Let's say it all straight up and plain here: BYU has to win its first-round game in the NCAA Tournament.
Is required to.
There's no it would be nice to.
No wanting to.
No hoping to.
No aiming to.
No intending to.
Not this time, too.
If BYU doesn't beat a fringe Florida team, a team that probably had no business getting into the tournament, a team that was issued a favor by the selection committee because Billy Donovan finally got a little something for the effort from a few seasons back after being left out the past two seasons, the Cougars will never again win a tournament game.
OK, that last part might be a lie. But only might be.
Based on projections, BYU got messed over a bit with its seven seed, especially if New Mexico is a legitimate three. But it also got an attendant gift by being assigned to play the No. 10-seeded Gators. In a New York Times story Monday, Florida was one of a handful of examples used to show that this year's committee let some real poodles into its prom.
BYU now gets to stare down that dog. A dog that lost earlier this season to 18-16 South Alabama, which is a team that was beat by the Denver Pioneers, 71-48.
If the Cougars can't beat the Gators now, when will they?
The credibility of Dave Rose's program is on the line in a way it never has been before. The coach doesn't want to talk about it, but that makes it no less true. Yeah, it lost to Xavier three postseasons ago, and to Texas A&M the past two postseasons, last year by an embarrassing margin in Philadelphia.
But this year's team is on the edge of winning 30 games. It is being hailed by some as one of the best teams in the school's history.
It has a genuine star in Jimmer Fredette, a finalist for the Wooden Award. It has useful supporting players and features a deep bench. It lost just five games all year. And it was highly ranked for a good portion of the regular season.
Florida, on the other hand, lost 12 games, won only one of its final five to close the season, and wound up just barely over .500 in the SEC and during its last 25 games. The Gators have some talent, but it's limited. They are not deep. And they play a style conducive to what the Cougars like to do.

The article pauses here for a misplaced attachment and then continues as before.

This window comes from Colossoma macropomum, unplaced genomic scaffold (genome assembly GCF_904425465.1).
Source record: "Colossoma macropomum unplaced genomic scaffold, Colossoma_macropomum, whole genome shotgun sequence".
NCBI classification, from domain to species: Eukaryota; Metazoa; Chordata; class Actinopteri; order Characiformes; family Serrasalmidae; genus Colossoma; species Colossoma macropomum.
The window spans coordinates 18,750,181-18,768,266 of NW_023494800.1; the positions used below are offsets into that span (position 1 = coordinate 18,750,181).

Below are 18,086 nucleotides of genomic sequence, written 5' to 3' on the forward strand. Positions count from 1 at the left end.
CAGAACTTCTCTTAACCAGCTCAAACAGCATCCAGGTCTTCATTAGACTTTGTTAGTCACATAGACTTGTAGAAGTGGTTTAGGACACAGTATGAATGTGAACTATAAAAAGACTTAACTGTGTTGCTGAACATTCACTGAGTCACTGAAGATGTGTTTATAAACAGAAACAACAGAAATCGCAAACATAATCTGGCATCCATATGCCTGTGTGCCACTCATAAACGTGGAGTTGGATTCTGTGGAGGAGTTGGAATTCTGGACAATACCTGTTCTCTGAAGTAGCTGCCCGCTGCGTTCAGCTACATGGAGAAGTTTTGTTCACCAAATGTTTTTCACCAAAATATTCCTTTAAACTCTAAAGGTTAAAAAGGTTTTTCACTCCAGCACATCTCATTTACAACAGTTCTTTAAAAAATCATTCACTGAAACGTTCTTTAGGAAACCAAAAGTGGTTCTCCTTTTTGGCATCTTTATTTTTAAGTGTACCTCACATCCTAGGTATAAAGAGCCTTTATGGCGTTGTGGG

Asked if his team feels pressure to finally win a first-round game after BYU has gone 0-and-7 in the tournament since 1993, Jackson Emery answered:
"We can't really focus on what happened in past years," he said. "It's different now, we're all different guys with different experience. For the most part, we've done a good job of focusing on what's ahead of us.
"We'll feel fairly loose. All of us have heard for the past couple of years that we can't get past the first round. We haven't in years. We know that can't go on forever. We're just ready to go. We're ready to take it one game at a time. We're going to prepare for Florida, give it our best, and come out, hopefully, with a victory."
That might be the way a psychologist would tell players to look at it, in order to avoid the pressure that might paralyze the effort. Evidence shows the physiological response of athletes changes under pressure, and that accommodations need to be made to deal with and then use that pressure to an advantage.
But ... no.
Not this time around.
There is no give it your best.
There is no hopefully.
There is only victory.
If the Cougars blow it this time, they'll always blow it. If they can't take advantage of a seven-10 matchup, when they're supposedly better than a seven and their opponent is worse than a 10, when will they ever be given the benefit of the doubt again by an already skeptical committee that is taking on a we'll-believe-it-when-we-see-it stance?
Burn them once, shame on you, burn them eight straight times, shame on them. And if the shame is on them, BYU will pay with ever-lower seeds for seasons to come.
The Cougars this time, like Emery said, are playing for themselves, for the present. But they're also playing for BYU teams in the past and in the future. It might not be fair, but it's their burden.
Beating a marginal Florida team isn't an option. It's the checkpoint for not becoming the punchline to a joke. It's a competitive threshold they can't afford not to cross.